On 1st September 2018 eduroam turned 10, celebrating 10 years as a full production service. From small early beginnings, eduroam has expanded to be a global success with tens of thousands of hotspots in 90 countries and over a billion authentications every year.
Today research and education are increasingly global, with international collaborations working in every field of research. Academics and students are highly mobile with teams joining together around the globe. Research and Education are no longer limited to the classroom or the lab – researchers and students expect to be able to get online and work wherever and whenever they need to.
This is why eduroam was developed – to provide simple, easy-to-use WiFi roaming services to academia. One personal account wherever you are with no need to use shared guest accounts or log in using insecure web front ends.
Because visiting students, staff and researchers use their eduroam ‘home’ credentials to access Wi-Fi services on campus, they have a quick, easy and secure way to get online without campus IT support, so the IT team can focus on managing essential services for everyone. The secure login system means that passwords are kept private at all times. With eduroam, campuses become a more attractive venue for meetings and conferences, as it allows participants to access the network without assistance, and without tying up staff.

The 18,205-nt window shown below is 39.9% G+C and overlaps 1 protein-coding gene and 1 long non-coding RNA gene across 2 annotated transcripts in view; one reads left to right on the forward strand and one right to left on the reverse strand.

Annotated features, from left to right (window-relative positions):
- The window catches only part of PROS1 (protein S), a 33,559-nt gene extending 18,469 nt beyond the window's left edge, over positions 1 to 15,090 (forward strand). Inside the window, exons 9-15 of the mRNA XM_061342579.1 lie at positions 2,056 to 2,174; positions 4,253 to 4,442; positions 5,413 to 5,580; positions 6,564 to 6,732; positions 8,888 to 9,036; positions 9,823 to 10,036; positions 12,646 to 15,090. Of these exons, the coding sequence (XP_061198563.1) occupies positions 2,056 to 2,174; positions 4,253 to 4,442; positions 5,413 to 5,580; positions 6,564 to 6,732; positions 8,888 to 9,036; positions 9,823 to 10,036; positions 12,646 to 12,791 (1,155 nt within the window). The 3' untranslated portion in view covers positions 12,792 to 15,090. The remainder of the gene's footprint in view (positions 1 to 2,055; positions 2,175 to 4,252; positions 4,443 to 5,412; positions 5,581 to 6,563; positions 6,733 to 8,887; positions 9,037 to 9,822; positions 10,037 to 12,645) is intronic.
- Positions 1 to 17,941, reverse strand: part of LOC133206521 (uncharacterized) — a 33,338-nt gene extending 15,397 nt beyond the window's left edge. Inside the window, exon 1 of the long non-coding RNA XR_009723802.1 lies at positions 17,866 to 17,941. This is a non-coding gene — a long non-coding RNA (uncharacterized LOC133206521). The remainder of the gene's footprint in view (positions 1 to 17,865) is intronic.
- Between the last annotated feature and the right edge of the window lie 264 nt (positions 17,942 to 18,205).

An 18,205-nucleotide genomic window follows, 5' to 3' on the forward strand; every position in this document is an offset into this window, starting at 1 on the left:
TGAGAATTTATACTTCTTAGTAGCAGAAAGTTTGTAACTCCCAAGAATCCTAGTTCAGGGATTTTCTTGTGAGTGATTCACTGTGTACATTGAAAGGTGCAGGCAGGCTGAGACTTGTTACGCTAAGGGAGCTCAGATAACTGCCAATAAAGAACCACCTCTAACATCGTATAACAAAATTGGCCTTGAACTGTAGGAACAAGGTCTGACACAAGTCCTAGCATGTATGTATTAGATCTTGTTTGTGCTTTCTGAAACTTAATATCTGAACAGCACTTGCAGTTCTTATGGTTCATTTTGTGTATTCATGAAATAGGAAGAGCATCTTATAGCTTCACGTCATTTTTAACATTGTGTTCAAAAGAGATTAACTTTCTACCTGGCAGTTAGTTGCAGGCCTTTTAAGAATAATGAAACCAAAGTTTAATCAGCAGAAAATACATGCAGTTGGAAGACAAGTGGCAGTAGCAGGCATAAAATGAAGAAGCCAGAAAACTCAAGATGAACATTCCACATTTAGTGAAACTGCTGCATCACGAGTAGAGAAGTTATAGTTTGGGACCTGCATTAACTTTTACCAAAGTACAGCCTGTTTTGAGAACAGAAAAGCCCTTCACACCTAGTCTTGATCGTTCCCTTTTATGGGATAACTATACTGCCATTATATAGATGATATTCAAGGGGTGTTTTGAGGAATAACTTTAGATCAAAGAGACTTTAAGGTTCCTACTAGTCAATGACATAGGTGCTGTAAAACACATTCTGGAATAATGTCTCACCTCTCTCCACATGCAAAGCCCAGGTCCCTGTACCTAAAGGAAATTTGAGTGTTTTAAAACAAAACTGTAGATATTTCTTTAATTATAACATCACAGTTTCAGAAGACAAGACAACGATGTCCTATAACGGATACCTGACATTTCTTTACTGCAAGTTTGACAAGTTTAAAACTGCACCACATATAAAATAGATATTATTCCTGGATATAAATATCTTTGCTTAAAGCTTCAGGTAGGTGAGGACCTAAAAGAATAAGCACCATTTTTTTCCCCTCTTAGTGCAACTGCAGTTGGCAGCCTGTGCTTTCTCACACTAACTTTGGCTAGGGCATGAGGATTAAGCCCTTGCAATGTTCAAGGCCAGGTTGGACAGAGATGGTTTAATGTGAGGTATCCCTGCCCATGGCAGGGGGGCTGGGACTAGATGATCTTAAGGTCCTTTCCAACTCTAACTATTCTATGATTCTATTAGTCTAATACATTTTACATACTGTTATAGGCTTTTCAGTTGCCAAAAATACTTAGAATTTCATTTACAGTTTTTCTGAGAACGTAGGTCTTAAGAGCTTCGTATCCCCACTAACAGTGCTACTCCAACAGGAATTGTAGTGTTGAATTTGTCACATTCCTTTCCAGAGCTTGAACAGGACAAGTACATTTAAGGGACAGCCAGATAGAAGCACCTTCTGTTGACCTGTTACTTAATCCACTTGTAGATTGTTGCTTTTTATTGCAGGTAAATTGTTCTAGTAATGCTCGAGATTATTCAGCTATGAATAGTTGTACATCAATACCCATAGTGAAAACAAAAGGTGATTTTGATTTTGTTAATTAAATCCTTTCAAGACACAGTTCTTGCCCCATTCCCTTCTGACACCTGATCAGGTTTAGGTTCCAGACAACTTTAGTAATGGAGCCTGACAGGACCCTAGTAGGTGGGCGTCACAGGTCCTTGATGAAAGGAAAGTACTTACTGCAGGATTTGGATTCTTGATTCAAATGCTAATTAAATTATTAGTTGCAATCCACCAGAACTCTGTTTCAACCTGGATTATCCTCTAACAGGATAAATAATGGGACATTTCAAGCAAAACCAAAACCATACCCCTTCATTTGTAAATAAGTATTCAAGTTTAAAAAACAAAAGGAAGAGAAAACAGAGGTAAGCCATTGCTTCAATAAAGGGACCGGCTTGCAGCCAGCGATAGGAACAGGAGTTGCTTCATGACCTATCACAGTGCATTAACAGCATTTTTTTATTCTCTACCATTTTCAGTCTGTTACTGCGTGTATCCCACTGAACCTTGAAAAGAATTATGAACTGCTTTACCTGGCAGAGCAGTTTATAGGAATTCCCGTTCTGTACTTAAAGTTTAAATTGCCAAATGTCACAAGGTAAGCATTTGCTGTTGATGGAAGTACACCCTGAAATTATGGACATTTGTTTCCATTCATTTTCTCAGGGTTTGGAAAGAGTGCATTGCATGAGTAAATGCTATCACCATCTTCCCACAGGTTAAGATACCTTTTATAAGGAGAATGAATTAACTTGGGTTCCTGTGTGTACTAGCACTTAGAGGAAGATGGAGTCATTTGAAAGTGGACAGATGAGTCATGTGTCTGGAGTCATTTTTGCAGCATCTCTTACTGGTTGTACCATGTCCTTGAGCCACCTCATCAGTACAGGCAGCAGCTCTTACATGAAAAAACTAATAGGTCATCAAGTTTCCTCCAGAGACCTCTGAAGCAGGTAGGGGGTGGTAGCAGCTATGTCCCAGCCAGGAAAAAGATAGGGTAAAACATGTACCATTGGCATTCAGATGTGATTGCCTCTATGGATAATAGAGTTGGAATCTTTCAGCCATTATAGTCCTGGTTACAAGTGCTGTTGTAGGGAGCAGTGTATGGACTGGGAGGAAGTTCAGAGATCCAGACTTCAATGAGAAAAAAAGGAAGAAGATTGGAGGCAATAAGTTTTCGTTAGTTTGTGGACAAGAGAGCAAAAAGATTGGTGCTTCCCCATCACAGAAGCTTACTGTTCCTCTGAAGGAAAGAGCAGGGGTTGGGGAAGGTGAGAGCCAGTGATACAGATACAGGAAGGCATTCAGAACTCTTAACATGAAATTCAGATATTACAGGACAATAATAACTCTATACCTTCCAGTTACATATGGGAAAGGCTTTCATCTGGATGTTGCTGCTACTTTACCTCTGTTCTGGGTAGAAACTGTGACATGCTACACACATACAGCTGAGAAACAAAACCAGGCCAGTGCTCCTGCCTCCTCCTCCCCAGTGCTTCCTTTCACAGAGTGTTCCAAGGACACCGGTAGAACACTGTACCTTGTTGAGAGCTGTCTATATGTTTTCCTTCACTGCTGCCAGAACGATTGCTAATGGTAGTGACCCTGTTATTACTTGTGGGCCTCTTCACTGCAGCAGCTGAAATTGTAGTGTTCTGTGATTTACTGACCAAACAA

But eduroam is no longer restricted to campuses with increasing numbers of locations around the world offering eduroam access. In particular airports, stations and sites throughout university cities are providing eduroam as a simple, scalable access service for students and researchers.
The core technologies behind eduroam are now being used to provide access in a range of other fields and the success of govroam (providing roaming access for government staff and civil servants) in the UK and across the Benelux region shows that those initial WiFi hotspots ten years ago were the start of something very special.
With the first 10 years under its belt, eduroam is going from strength to strength and we look forward to being able to #love2eduroam in even more places in the future.
The requirement to provide visitors with secure access to the local Wi-Fi service can cause huge administrative headaches. Resources must be allocated either to providing and supporting temporary accounts on a person-by-person basis (which can be extremely time-consuming and expensive on a large campus), or public guest accounts must be used. Even if these are changed daily, these guest accounts can cause audit issues, as many simultaneous users sharing the same account make it difficult to track any inappropriate web use.
Eduroam in Australia is managed by AARNet. Find out more about eduroam
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